While Mr. Diaz noted that people had told him “to tone it down,” he said, he can’t: “It’s the Marine in me.”
While commission posturing with no impact is common, commissioners plan to put tax money behind this misguided foreign policy mission. Immediately after unanimously voting for action on Venezuela, they made it one of the county’s 10 federal legislative priorities.
That ordered Washington lobbyists who get paid millions to push the county’s aims to put Venezuela ahead of at least 16 that missed the priority list.
Now Venezuela is ahead not only of those 16 but also of 120 more on the commission’s list for Washington, They’ll get less action than Venezuela from our lobbyists, yet they include such needs for our airport and seaport as a federal allocation of $50 million to $75 million for mega-ship dredging going on at PortMiami.
Among these “secondary” issues are meals for the elderly, homeless assistance, juvenile justice aid, environmental cash, federal money for local public housing, Everglades restoration, and support for our bus and rail transit.
On a global scale, political rights in Venezuela might outweigh any of these. But in the sphere of Miami-Dade government’s role, Venezuela shouldn’t show up at all.
Think of the adage: when government is in deep trouble, look abroad for villains to condemn to cover up your problems. Look how well Cuba and Venezuela do just that.
While commissioners have time to decry what’s going on abroad, only one had time to read the entire baseball stadium contract that cost the county almost $3 billion. They all did find time later to say that nobody told them.
Commissioners today face a $1.6 billion consent decree to fix sewer and water problems they ignored for decades – problems whose total bill is more than $12 billion.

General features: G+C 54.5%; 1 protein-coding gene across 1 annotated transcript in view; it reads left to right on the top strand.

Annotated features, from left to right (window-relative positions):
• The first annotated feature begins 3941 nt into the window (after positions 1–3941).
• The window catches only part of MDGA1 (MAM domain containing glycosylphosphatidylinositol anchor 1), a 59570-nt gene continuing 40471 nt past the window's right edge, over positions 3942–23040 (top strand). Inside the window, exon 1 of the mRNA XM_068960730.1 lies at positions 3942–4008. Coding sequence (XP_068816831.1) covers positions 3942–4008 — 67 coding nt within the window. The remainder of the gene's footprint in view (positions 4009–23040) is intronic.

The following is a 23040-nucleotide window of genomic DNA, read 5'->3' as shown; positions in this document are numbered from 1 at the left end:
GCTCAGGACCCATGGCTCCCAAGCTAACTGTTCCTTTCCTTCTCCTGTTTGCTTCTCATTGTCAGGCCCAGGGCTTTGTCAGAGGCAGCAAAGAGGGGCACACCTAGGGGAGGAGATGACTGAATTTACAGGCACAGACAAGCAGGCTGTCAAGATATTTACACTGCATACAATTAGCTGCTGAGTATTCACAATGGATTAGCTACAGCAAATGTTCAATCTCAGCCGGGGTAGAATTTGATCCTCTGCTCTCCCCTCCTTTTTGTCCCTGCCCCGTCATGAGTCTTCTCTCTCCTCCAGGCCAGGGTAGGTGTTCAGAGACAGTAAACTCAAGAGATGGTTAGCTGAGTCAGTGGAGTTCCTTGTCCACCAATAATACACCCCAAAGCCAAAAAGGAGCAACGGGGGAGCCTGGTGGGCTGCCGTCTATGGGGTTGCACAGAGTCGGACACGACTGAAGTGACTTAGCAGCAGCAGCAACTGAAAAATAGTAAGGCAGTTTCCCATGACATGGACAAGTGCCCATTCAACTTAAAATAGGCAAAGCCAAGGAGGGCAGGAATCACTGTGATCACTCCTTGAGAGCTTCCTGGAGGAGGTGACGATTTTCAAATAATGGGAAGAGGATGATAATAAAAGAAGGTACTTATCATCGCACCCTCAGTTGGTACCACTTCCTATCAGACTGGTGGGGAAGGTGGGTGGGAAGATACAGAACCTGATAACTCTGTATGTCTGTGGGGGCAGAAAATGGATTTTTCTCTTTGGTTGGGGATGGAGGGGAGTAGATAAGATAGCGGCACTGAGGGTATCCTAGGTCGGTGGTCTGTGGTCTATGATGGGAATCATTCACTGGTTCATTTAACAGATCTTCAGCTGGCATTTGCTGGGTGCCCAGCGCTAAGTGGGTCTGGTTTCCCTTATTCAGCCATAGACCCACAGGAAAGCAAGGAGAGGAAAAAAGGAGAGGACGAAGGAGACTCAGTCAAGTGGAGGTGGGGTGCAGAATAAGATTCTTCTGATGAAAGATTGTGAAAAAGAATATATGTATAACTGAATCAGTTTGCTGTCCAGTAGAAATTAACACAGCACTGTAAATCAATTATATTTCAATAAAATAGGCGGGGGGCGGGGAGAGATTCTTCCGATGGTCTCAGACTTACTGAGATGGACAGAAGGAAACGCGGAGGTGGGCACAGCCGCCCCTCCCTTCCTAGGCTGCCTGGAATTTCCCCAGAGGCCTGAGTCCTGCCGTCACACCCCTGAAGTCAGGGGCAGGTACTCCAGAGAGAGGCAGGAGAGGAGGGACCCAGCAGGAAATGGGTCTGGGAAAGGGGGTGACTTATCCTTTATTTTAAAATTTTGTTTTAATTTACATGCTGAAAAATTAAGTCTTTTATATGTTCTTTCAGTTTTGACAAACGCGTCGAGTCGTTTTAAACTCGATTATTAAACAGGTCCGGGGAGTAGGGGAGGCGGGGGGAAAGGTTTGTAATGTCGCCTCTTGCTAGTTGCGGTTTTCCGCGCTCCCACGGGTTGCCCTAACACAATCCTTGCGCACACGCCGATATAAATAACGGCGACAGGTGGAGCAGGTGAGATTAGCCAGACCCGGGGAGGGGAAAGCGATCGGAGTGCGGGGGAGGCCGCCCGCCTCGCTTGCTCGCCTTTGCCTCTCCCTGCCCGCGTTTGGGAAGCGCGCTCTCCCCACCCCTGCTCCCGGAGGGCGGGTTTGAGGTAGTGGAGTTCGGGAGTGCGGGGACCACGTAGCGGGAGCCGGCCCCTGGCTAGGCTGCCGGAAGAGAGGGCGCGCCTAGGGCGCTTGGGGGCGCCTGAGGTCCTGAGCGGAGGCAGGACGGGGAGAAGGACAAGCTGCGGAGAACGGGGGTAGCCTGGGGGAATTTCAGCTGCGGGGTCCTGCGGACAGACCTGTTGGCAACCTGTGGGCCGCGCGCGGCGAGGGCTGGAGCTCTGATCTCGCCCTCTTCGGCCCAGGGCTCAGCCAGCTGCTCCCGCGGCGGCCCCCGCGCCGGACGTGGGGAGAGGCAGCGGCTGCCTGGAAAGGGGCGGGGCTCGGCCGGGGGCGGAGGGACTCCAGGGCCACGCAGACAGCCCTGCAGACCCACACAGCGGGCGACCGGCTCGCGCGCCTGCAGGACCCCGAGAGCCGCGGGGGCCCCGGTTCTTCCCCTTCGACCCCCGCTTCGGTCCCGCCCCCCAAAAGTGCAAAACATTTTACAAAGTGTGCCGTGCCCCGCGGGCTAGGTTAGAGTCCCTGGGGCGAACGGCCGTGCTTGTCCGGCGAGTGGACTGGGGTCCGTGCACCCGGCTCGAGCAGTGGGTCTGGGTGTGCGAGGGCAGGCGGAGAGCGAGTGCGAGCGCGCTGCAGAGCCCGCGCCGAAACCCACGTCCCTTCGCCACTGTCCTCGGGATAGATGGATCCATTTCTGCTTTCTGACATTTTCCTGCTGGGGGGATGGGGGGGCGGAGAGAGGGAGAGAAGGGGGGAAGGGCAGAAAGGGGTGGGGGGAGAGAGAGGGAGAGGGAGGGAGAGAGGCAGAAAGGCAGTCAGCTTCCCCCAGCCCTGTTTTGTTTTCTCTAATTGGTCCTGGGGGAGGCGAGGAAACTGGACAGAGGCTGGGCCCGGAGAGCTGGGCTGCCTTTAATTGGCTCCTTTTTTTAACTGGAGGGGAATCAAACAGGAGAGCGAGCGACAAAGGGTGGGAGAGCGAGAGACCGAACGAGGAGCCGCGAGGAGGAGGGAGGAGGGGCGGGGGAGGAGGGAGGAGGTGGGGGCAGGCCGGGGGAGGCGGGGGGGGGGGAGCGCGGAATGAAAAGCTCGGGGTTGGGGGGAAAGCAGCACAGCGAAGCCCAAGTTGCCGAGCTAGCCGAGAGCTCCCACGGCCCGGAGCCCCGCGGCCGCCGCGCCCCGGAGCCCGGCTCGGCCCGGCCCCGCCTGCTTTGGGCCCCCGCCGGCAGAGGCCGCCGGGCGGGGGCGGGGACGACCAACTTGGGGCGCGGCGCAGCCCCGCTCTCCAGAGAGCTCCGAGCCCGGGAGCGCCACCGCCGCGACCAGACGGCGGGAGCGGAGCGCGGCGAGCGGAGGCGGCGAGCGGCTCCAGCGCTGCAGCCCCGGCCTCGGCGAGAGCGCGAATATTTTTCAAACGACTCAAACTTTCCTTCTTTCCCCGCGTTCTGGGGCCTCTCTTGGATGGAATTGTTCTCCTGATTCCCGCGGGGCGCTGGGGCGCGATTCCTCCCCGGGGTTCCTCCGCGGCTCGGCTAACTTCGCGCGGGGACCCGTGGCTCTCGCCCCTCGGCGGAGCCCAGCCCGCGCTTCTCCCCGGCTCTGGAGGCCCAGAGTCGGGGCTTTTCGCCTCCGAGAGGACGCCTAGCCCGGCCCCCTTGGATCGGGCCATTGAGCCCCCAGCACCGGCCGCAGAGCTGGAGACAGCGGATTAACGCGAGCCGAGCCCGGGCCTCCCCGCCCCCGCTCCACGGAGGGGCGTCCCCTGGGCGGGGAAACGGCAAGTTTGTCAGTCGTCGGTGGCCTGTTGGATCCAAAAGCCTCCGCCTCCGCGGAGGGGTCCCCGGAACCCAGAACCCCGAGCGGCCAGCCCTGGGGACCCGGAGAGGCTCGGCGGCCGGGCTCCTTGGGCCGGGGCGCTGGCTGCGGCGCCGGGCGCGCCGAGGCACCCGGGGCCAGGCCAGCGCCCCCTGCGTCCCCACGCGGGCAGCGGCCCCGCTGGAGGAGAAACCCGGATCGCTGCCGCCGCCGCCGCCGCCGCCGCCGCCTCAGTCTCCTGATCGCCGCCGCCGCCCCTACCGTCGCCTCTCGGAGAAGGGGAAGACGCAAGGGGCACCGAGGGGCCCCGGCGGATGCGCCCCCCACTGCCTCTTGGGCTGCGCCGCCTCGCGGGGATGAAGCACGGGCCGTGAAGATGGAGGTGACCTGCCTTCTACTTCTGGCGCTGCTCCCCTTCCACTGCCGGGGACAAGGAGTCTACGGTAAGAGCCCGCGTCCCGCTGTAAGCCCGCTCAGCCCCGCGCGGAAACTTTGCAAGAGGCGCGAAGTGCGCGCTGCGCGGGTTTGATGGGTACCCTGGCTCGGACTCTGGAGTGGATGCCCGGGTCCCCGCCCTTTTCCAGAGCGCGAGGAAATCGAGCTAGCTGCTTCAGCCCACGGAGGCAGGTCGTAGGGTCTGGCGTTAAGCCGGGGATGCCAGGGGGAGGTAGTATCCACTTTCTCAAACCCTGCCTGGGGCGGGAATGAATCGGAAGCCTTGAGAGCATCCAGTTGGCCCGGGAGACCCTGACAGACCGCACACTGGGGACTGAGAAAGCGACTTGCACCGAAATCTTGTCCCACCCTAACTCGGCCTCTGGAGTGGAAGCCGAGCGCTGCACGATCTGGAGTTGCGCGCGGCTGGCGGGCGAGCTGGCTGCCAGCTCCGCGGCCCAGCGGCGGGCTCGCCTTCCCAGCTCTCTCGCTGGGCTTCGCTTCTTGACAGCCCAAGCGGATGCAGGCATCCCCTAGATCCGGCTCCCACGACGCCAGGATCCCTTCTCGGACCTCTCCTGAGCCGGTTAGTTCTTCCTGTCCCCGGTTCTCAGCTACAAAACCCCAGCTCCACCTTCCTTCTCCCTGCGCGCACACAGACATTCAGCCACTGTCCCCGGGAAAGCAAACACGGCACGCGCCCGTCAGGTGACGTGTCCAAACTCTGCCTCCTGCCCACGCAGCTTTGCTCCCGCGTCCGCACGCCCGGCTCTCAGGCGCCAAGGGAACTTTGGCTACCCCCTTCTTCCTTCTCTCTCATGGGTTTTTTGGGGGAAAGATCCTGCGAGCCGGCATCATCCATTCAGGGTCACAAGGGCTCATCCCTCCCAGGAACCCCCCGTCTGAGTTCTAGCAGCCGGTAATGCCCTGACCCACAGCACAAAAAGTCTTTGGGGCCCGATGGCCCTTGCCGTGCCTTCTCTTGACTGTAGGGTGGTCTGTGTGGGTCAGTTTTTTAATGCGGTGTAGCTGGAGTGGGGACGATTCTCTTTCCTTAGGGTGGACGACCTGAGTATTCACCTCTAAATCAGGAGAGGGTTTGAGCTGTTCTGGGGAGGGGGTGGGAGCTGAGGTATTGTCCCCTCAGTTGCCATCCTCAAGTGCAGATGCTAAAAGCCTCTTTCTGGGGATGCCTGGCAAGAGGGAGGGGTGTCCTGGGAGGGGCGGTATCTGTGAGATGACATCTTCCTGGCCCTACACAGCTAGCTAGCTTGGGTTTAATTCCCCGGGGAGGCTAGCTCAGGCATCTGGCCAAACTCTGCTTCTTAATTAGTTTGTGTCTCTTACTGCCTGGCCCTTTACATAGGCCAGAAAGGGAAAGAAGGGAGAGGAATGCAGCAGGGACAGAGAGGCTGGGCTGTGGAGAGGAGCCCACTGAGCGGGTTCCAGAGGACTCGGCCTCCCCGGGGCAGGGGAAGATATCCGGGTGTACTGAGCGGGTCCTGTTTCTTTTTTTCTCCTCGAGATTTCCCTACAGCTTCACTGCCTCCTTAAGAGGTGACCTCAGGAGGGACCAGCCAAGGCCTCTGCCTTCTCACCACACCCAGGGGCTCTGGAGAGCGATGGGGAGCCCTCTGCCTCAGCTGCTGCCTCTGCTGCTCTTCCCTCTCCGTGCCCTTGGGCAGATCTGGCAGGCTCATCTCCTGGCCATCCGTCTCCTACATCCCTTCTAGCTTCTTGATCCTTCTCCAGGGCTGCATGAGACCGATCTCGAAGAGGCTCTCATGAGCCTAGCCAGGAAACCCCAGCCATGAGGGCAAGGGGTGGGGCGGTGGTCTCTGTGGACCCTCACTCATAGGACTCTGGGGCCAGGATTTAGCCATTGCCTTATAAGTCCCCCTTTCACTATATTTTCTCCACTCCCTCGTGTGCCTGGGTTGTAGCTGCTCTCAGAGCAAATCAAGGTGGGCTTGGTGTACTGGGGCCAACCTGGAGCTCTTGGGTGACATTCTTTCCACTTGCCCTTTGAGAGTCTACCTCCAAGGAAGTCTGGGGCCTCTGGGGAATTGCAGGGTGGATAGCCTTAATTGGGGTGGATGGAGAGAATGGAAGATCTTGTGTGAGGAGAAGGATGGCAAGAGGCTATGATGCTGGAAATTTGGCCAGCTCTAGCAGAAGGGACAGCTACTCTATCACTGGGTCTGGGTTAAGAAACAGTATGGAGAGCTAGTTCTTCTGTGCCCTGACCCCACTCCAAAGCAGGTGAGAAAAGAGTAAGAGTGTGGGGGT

It’s the same commissioners who suddenly learned that – surprise! – county bridges are decaying and emergency repairs are about to snarl traffic from around the globe to the Sony Open tournament.
But they have ample time for Venezuela or Cuba or Ukraine.
It’s not like the commission hasn’t been down the slippery foreign policy slope before. Our 1990s policy against doing business with foreign entities that had any Cuba business ties cost us an international track & field meet, a chance to host the Pan American Games, a business deal with the government of Spain, the first-ever Latin Grammys, and more.
The courts just slapped down a Florida policy that prohibited companies from bidding on state and local government contracts if they also did business in Cuba or Syria.
Local policy can’t contravene Washington’s foreign policy – unless you’re in Miami-Dade. Just because far too many Miamians have suffered injustice and tyranny abroad doesn’t give our local government the power to enter foreign policy.
We empathize with persons anywhere on the globe who live under dictatorial yokes. As any newspaper should, we feel especially strongly about standing up for freedoms of speech and political action, and we commend our commissioners – outside of their official activity – for speaking out as private citizens about injustice.
But when commissioners are on duty, their focus must be totally on the well-being of the residents of Miami-Dade County, today and for generations ahead.
For every good reason, as their attorneys have already told them, when they’re at county hall our commissioners need to leave foreign policy right where the US Constitution puts it – in Washington.